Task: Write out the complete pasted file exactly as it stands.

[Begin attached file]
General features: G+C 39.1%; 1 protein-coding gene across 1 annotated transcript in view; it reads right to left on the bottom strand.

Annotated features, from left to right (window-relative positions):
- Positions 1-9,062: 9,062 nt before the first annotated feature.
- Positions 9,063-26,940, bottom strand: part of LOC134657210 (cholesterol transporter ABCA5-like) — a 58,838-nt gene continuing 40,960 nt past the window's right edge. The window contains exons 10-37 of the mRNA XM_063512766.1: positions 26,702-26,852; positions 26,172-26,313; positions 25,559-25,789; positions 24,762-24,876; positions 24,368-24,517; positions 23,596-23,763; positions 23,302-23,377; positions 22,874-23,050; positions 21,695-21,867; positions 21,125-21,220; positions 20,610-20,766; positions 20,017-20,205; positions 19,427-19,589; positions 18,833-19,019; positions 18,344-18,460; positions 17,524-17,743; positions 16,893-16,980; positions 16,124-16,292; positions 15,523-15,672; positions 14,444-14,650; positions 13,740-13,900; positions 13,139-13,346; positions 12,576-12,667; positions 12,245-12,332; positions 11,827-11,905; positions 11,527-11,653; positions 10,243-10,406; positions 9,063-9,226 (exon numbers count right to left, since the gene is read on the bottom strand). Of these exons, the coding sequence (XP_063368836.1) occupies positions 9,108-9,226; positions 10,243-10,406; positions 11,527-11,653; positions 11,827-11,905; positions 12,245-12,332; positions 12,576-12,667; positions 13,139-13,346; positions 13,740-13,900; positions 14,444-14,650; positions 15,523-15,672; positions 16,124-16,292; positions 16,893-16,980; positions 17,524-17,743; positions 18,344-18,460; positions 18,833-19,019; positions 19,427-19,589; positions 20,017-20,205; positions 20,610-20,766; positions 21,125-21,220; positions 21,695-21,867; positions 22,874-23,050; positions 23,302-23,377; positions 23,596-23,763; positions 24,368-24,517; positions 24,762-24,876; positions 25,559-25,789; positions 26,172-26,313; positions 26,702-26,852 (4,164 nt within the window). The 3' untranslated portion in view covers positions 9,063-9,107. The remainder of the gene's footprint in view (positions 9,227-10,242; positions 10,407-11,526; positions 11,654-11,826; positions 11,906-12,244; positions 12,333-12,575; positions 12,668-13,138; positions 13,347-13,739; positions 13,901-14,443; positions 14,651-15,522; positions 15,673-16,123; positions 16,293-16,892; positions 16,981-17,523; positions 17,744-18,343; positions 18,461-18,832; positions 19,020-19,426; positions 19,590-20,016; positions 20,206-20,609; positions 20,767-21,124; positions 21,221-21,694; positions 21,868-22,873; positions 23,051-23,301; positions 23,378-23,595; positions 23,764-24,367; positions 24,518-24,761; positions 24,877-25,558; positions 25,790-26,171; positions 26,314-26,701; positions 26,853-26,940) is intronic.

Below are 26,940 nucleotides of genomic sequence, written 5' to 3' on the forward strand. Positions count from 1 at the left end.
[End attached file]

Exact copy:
General features: G+C 39.1%; 1 protein-coding gene across 1 annotated transcript in view; it reads right to left on the bottom strand.

Annotated features, from left to right (window-relative positions):
- Positions 1-9,062: 9,062 nt before the first annotated feature.
- Positions 9,063-26,940, bottom strand: part of LOC134657210 (cholesterol transporter ABCA5-like) — a 58,838-nt gene continuing 40,960 nt past the window's right edge. The window contains exons 10-37 of the mRNA XM_063512766.1: positions 26,702-26,852; positions 26,172-26,313; positions 25,559-25,789; positions 24,762-24,876; positions 24,368-24,517; positions 23,596-23,763; positions 23,302-23,377; positions 22,874-23,050; positions 21,695-21,867; positions 21,125-21,220; positions 20,610-20,766; positions 20,017-20,205; positions 19,427-19,589; positions 18,833-19,019; positions 18,344-18,460; positions 17,524-17,743; positions 16,893-16,980; positions 16,124-16,292; positions 15,523-15,672; positions 14,444-14,650; positions 13,740-13,900; positions 13,139-13,346; positions 12,576-12,667; positions 12,245-12,332; positions 11,827-11,905; positions 11,527-11,653; positions 10,243-10,406; positions 9,063-9,226 (exon numbers count right to left, since the gene is read on the bottom strand). Of these exons, the coding sequence (XP_063368836.1) occupies positions 9,108-9,226; positions 10,243-10,406; positions 11,527-11,653; positions 11,827-11,905; positions 12,245-12,332; positions 12,576-12,667; positions 13,139-13,346; positions 13,740-13,900; positions 14,444-14,650; positions 15,523-15,672; positions 16,124-16,292; positions 16,893-16,980; positions 17,524-17,743; positions 18,344-18,460; positions 18,833-19,019; positions 19,427-19,589; positions 20,017-20,205; positions 20,610-20,766; positions 21,125-21,220; positions 21,695-21,867; positions 22,874-23,050; positions 23,302-23,377; positions 23,596-23,763; positions 24,368-24,517; positions 24,762-24,876; positions 25,559-25,789; positions 26,172-26,313; positions 26,702-26,852 (4,164 nt within the window). The 3' untranslated portion in view covers positions 9,063-9,107. The remainder of the gene's footprint in view (positions 9,227-10,242; positions 10,407-11,526; positions 11,654-11,826; positions 11,906-12,244; positions 12,333-12,575; positions 12,668-13,138; positions 13,347-13,739; positions 13,901-14,443; positions 14,651-15,522; positions 15,673-16,123; positions 16,293-16,892; positions 16,981-17,523; positions 17,744-18,343; positions 18,461-18,832; positions 19,020-19,426; positions 19,590-20,016; positions 20,206-20,609; positions 20,767-21,124; positions 21,221-21,694; positions 21,868-22,873; positions 23,051-23,301; positions 23,378-23,595; positions 23,764-24,367; positions 24,518-24,761; positions 24,877-25,558; positions 25,790-26,171; positions 26,314-26,701; positions 26,853-26,940) is intronic.

Below are 26,940 nucleotides of genomic sequence, written 5' to 3' on the forward strand. Positions count from 1 at the left end.